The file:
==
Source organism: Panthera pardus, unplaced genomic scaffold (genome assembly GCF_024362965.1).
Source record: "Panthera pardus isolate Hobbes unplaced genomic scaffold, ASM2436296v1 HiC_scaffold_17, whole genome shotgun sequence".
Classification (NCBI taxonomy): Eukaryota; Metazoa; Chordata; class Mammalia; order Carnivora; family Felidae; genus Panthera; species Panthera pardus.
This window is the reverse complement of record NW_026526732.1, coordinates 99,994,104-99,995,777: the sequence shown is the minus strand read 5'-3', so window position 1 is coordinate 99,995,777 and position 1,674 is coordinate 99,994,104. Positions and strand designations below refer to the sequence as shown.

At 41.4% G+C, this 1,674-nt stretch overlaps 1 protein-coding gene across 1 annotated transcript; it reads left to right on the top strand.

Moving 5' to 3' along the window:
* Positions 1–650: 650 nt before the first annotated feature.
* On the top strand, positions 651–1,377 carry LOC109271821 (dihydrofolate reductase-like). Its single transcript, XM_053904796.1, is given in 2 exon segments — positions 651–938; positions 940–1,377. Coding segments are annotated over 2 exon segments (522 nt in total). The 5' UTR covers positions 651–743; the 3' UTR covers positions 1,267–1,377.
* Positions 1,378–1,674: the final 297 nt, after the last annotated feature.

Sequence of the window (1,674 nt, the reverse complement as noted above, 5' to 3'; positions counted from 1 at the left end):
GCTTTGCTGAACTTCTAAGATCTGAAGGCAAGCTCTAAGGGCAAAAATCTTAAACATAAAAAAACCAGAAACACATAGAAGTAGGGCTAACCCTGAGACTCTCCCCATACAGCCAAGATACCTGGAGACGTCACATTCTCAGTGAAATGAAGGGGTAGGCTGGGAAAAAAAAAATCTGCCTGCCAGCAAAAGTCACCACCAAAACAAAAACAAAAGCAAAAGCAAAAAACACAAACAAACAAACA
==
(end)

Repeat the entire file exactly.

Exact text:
Source organism: Panthera pardus, unplaced genomic scaffold (genome assembly GCF_024362965.1).
Source record: "Panthera pardus isolate Hobbes unplaced genomic scaffold, ASM2436296v1 HiC_scaffold_17, whole genome shotgun sequence".
Classification (NCBI taxonomy): Eukaryota; Metazoa; Chordata; class Mammalia; order Carnivora; family Felidae; genus Panthera; species Panthera pardus.
This window is the reverse complement of record NW_026526732.1, coordinates 99,994,104-99,995,777: the sequence shown is the minus strand read 5'-3', so window position 1 is coordinate 99,995,777 and position 1,674 is coordinate 99,994,104. Positions and strand designations below refer to the sequence as shown.

At 41.4% G+C, this 1,674-nt stretch overlaps 1 protein-coding gene across 1 annotated transcript; it reads left to right on the top strand.

Moving 5' to 3' along the window:
* Positions 1–650: 650 nt before the first annotated feature.
* On the top strand, positions 651–1,377 carry LOC109271821 (dihydrofolate reductase-like). Its single transcript, XM_053904796.1, is given in 2 exon segments — positions 651–938; positions 940–1,377. Coding segments are annotated over 2 exon segments (522 nt in total). The 5' UTR covers positions 651–743; the 3' UTR covers positions 1,267–1,377.
* Positions 1,378–1,674: the final 297 nt, after the last annotated feature.

Sequence of the window (1,674 nt, the reverse complement as noted above, 5' to 3'; positions counted from 1 at the left end):
GCTTTGCTGAACTTCTAAGATCTGAAGGCAAGCTCTAAGGGCAAAAATCTTAAACATAAAAAAACCAGAAACACATAGAAGTAGGGCTAACCCTGAGACTCTCCCCATACAGCCAAGATACCTGGAGACGTCACATTCTCAGTGAAATGAAGGGGTAGGCTGGGAAAAAAAAAATCTGCCTGCCAGCAAAAGTCACCACCAAAACAAAAACAAAAGCAAAAGCAAAAAACACAAACAAACAAACA